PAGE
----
Among all the cancellations happening in Sitka lately is one special rite-of-Spring: The state’s annual herring meeting.
The Alaska Department of Fish & Game has cancelled the often enlightening — sometimes bellicose — gathering of fishing crews, biologists, law enforcement, and subsistence harvesters originally scheduled for Monday, March 16.
The reason for the cancellation is the arrival of the COVID-19 coronavirus in Alaska — but the fishery itself has been a no-go for several weeks now.
“It’s unlikely that there will be a commercial herring sac roe fishery this season, due to (lack of) processor interest,” said state management biologist Aaron Dupuis. “We surveyed all the major processors, and anyone who normally participates and there just wasn’t the interest. And most of that was based off the forecast size of the fish, and market conditions overseas.”
Nevertheless, the forecast for total biomass for herring this year is substantial — over 200,000 tons. Dupuis says the Alaska Department of Fish & Game is going to closely monitor the return of herring to the Sound, as in past years.
“It’s going to be business as usual as far as the assessment, as far as the department is concerned, for Sitka herring,” Dupuis said. “Aerial surveys are scheduled to begin tomorrow (3-14-20) — weather permitting — and that will continue through the end of herring spawning activity.”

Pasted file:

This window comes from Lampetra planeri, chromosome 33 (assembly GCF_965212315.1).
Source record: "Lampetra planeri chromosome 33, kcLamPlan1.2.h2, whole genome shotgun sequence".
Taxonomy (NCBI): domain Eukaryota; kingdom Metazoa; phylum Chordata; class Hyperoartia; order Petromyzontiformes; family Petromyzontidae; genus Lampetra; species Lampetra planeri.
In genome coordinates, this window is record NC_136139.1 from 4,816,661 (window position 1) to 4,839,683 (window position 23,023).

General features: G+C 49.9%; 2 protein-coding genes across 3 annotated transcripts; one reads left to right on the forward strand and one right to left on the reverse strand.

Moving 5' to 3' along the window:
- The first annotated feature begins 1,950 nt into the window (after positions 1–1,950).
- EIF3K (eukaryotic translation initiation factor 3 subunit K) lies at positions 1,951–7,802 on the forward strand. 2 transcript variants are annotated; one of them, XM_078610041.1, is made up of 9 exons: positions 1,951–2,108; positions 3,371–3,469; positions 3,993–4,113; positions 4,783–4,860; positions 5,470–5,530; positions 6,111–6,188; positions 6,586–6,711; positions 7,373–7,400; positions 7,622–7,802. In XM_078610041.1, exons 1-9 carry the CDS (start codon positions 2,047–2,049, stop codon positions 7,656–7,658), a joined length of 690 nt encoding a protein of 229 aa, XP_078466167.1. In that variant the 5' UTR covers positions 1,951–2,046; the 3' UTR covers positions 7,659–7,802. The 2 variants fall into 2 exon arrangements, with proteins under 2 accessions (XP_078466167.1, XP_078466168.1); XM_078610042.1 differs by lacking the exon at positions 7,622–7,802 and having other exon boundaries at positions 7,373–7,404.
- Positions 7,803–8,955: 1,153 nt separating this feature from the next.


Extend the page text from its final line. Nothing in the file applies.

Traditionally, Sitka’s harbors are packed with seine boats this time of year, and everyone who’s got a VHF radio is tuned to channel 10 listening to state managers relay results from the day’s test fishing.
The airwaves are going to be a bit quieter this spring.
“We won’t be doing the VHF radio announcements that we’ve done in the past, and we won’t be doing test sets,” said Dupuis. “The only way that we’ll do a test set is if there is, by some chance, valid interest in actual mobilization of herring processors.”
Although the Asian herring market is not excited about the relatively small fish in this year’s biomass — which is dominated by four-year-olds — local predators are already showing interest. Dupuis and some colleagues took an informal cruise around Sitka’s shoreline on Friday, and found some activity on the herring grounds.
“And it looks like whales are starting to come in off of Biele Rocks,” said Dupuis. “We had about 20 whales working the deeper waters out there. So, it seems like it’s starting to happen!”
Dupuis says the Department will publish herring spawn maps for the public on a daily basis — both online and on paper, available at the Sitka ADF&G office. The department’s research vessel, Kestrel, is scheduled to arrive in town on March 19.